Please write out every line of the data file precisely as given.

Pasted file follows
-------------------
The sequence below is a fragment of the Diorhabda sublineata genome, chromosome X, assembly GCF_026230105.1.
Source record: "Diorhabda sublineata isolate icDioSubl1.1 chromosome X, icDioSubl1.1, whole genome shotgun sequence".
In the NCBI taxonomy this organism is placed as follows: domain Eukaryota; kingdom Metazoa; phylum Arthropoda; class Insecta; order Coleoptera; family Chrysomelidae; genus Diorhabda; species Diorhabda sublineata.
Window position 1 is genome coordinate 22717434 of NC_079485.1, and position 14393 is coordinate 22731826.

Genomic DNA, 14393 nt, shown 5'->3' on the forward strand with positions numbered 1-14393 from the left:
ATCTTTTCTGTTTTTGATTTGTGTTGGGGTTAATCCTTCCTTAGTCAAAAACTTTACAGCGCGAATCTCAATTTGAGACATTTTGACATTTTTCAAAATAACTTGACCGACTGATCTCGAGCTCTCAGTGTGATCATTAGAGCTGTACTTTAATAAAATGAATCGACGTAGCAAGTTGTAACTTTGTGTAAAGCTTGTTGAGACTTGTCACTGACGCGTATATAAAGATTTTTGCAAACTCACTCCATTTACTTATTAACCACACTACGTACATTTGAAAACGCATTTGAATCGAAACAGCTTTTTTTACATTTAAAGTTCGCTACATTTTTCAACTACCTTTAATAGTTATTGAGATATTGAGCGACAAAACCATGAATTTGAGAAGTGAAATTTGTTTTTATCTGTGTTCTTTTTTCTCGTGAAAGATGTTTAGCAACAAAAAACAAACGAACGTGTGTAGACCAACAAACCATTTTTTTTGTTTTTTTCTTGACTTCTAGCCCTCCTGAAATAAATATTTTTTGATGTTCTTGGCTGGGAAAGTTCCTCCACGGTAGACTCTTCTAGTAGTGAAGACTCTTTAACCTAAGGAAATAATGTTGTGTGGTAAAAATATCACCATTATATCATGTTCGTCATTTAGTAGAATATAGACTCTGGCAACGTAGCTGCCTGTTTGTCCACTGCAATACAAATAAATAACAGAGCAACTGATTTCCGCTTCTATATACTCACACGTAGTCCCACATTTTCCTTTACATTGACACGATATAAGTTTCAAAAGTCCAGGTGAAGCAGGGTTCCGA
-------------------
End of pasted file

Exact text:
The sequence below is a fragment of the Diorhabda sublineata genome, chromosome X, assembly GCF_026230105.1.
Source record: "Diorhabda sublineata isolate icDioSubl1.1 chromosome X, icDioSubl1.1, whole genome shotgun sequence".
In the NCBI taxonomy this organism is placed as follows: domain Eukaryota; kingdom Metazoa; phylum Arthropoda; class Insecta; order Coleoptera; family Chrysomelidae; genus Diorhabda; species Diorhabda sublineata.
Window position 1 is genome coordinate 22717434 of NC_079485.1, and position 14393 is coordinate 22731826.

Genomic DNA, 14393 nt, shown 5'->3' on the forward strand with positions numbered 1-14393 from the left:
ATCTTTTCTGTTTTTGATTTGTGTTGGGGTTAATCCTTCCTTAGTCAAAAACTTTACAGCGCGAATCTCAATTTGAGACATTTTGACATTTTTCAAAATAACTTGACCGACTGATCTCGAGCTCTCAGTGTGATCATTAGAGCTGTACTTTAATAAAATGAATCGACGTAGCAAGTTGTAACTTTGTGTAAAGCTTGTTGAGACTTGTCACTGACGCGTATATAAAGATTTTTGCAAACTCACTCCATTTACTTATTAACCACACTACGTACATTTGAAAACGCATTTGAATCGAAACAGCTTTTTTTACATTTAAAGTTCGCTACATTTTTCAACTACCTTTAATAGTTATTGAGATATTGAGCGACAAAACCATGAATTTGAGAAGTGAAATTTGTTTTTATCTGTGTTCTTTTTTCTCGTGAAAGATGTTTAGCAACAAAAAACAAACGAACGTGTGTAGACCAACAAACCATTTTTTTTGTTTTTTTCTTGACTTCTAGCCCTCCTGAAATAAATATTTTTTGATGTTCTTGGCTGGGAAAGTTCCTCCACGGTAGACTCTTCTAGTAGTGAAGACTCTTTAACCTAAGGAAATAATGTTGTGTGGTAAAAATATCACCATTATATCATGTTCGTCATTTAGTAGAATATAGACTCTGGCAACGTAGCTGCCTGTTTGTCCACTGCAATACAAATAAATAACAGAGCAACTGATTTCCGCTTCTATATACTCACACGTAGTCCCACATTTTCCTTTACATTGACACGATATAAGTTTCAAAAGTCCAGGTGAAGCAGGGTTCCGA